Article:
Vert.x 3 says “hello” to NPM users

In pro­gram­ming lit­er­a­ture it has be­come the stan­dard to cre­ate a hello world pro­gram as the first ex­am­ple. In this ar­ti­cle, I’ll be demon­strat­ing how NPM users can quickly get started with vert.x. You will see that it is not that dif­fer­ent and in fact it can be done using the tools you’re used to. Note that al­though we are using NPM we are not re­ly­ing on node.js, all javascript code runs on the JVM.

Hello World Examples

Here are four sim­ple hello world ex­am­ples. The com­ments in the code ex­plain how the code works and the text around it ex­plain what it does and how to test it.

Hello Console

This ex­am­ple is about as plain as it can get. It prints the words ”Hello World” to the ter­mi­nal. If you’re a javascript de­vel­oper you should be al­ready used to npm and know that you al­ways start a project with the file package.json:

{
  "name": "vertx3-hello-console",
  "private": true,
  "dependencies": {
    "vertx3-min": "3.0.0-1"
  },
  "scripts": {
    "start": "./node_modules/.bin/vertx run server.js"
  }
}

Note that we have a de­pen­dency wich is ob­vi­ous vert.x now note that there are 3 flavours of this de­pen­dency:

Ac­cord­ing to your needs you can pick a dif­fer­ent flavour, since for a sim­ple hello world we only need the min­i­mal that is the one we add to the de­pen­dency prop­erty.

Now we need to do a sim­ple hello app, we will call this file ”server.js“:

// Call the console.log function.
console.log("Hello World");

You can run this by ex­e­cut­ing:

npm install
npm start

The first com­mand re­trieve the vert.x stack while the sec­onds starts your pro­gram.

Hello HTTP

I’d guess that while it’s not the only use case for vert.x, most peo­ple are using it as a web ap­pli­ca­tion plat­form. So the next ex­am­ple will be a sim­ple HTTP server that re­sponds to every re­quest with the plain text mes­sage ”Hello Worldserver.js:

vertx.createHttpServer()
  .requestHandler(function (req) {
    req.response()
      .putHeader("content-type", "text/plain")
      .end("Hello World!");
}).listen(8080);

Now you can reuse the same package.json we’ve just de­fined in the pre­vi­ous sec­tion and start the server with npm start. Once the server starts you can open a browser to http://localhost:8080 and enjoy the mes­sage.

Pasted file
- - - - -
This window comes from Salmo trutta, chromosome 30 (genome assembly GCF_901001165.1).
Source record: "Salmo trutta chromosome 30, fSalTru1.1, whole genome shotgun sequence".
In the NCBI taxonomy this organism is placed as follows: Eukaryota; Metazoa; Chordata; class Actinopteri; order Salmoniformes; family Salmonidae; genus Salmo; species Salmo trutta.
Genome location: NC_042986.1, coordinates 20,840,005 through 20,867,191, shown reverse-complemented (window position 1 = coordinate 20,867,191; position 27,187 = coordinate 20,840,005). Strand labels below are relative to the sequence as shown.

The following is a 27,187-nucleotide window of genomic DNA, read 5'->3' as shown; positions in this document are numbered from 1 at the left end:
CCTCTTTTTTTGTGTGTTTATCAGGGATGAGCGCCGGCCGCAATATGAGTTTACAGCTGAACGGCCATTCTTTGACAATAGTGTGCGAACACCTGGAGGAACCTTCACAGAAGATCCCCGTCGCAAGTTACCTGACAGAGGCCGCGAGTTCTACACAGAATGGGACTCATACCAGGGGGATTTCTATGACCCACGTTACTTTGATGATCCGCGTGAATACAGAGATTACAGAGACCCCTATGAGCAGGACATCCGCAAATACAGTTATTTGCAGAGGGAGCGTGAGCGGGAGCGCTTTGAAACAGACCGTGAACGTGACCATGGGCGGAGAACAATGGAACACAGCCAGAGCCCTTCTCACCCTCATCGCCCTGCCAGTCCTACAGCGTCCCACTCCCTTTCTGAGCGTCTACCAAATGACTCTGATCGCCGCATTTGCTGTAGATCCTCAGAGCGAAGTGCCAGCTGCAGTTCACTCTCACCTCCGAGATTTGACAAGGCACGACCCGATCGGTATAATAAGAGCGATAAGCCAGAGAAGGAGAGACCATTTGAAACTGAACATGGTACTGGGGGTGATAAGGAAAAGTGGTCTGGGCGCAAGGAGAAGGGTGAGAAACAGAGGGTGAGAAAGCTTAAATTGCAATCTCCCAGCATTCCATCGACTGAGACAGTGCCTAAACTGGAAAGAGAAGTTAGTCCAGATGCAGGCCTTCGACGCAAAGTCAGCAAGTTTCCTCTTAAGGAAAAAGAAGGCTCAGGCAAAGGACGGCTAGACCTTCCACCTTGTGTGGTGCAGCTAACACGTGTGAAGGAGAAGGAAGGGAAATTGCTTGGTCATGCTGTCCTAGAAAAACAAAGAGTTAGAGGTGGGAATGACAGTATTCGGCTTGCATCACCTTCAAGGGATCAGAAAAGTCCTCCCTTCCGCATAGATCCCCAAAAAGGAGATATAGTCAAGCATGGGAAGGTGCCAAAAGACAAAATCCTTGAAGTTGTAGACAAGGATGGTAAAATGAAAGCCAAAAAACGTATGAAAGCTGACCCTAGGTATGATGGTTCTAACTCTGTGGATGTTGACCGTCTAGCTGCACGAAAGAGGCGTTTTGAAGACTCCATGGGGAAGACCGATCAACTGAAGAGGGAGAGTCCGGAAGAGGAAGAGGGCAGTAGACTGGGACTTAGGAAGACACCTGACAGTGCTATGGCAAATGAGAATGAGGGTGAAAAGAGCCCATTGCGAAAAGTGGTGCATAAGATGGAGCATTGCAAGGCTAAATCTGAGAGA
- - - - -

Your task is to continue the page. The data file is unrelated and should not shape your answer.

Hello TCP

Vert.x also makes an ex­cel­lent TCP server, and here is an ex­am­ple that re­sponds to all TCP con­nec­tions with the mes­sage “Hello World” and then closes the con­nec­tion server.js:

var server = vertx.createNetServer();
server.connectHandler(function (socket) {
  socket.write("Hello World!\n");
  socket.close();
});

server.listen(7000, "localhost");

Again reuse the pre­vi­ous package.json and test it by doing telnet localhost 7000.

Hello Web

Often you won’t be using vert.x built-​in li­braries be­cause they are de­signed to be very low level. This makes vert.x quick, nim­ble, and easy to main­tain, but if you are plan­ning to build a com­plex ap­pli­ca­tion you want some pro­duc­tiv­ity and rely on a sim­ple web frame­work. For this spe­cific case there is vert.x web, a sim­ple, yet pro­duc­tive frame­work, to build fast web ap­pli­ca­tion with rout­ing, tem­plate ren­der­ing, lots of mid­dle­ware etc…usu­ally not enough to get started on a real world ap­pli­ca­tion. This ex­am­ple shows an HTTP server that re­sponds with “Hello World” to all re­quests to ”/” and re­sponds with a 404 error to every­thing else server.js:

var Router = require("vertx-web-js/router");
var server = vertx.createHttpServer();

var router = Router.router(vertx);

router.get("/").handler(function (ctx) {
  // This handler will be called for "/" requests
  var response = ctx.response();
  response.putHeader("content-type", "text/plain");

  // Write to the response and end it
  response.end("Hello World!");
});

server.requestHandler(router.accept).listen(8080);

In order to test this, you will need to in­stall the vertx3-full stack. There are two ways to do this. You can ei­ther in­stall it glob­ally npm install -g vertx3-full or add it as a de­pen­dency to our package.json as we have done be­fore, for ex­am­ple package.json:

{
  "name": "vertx3-hello-web",
  "private": true,
  "dependencies": {
    "vertx3-full": "3.0.0-1"
  },
  "scripts": {
    "start": "./node_modules/.bin/vertx run server.js"
  }
}

That’s it for now. Hope­fully this will help you get started work­ing with vert.x!

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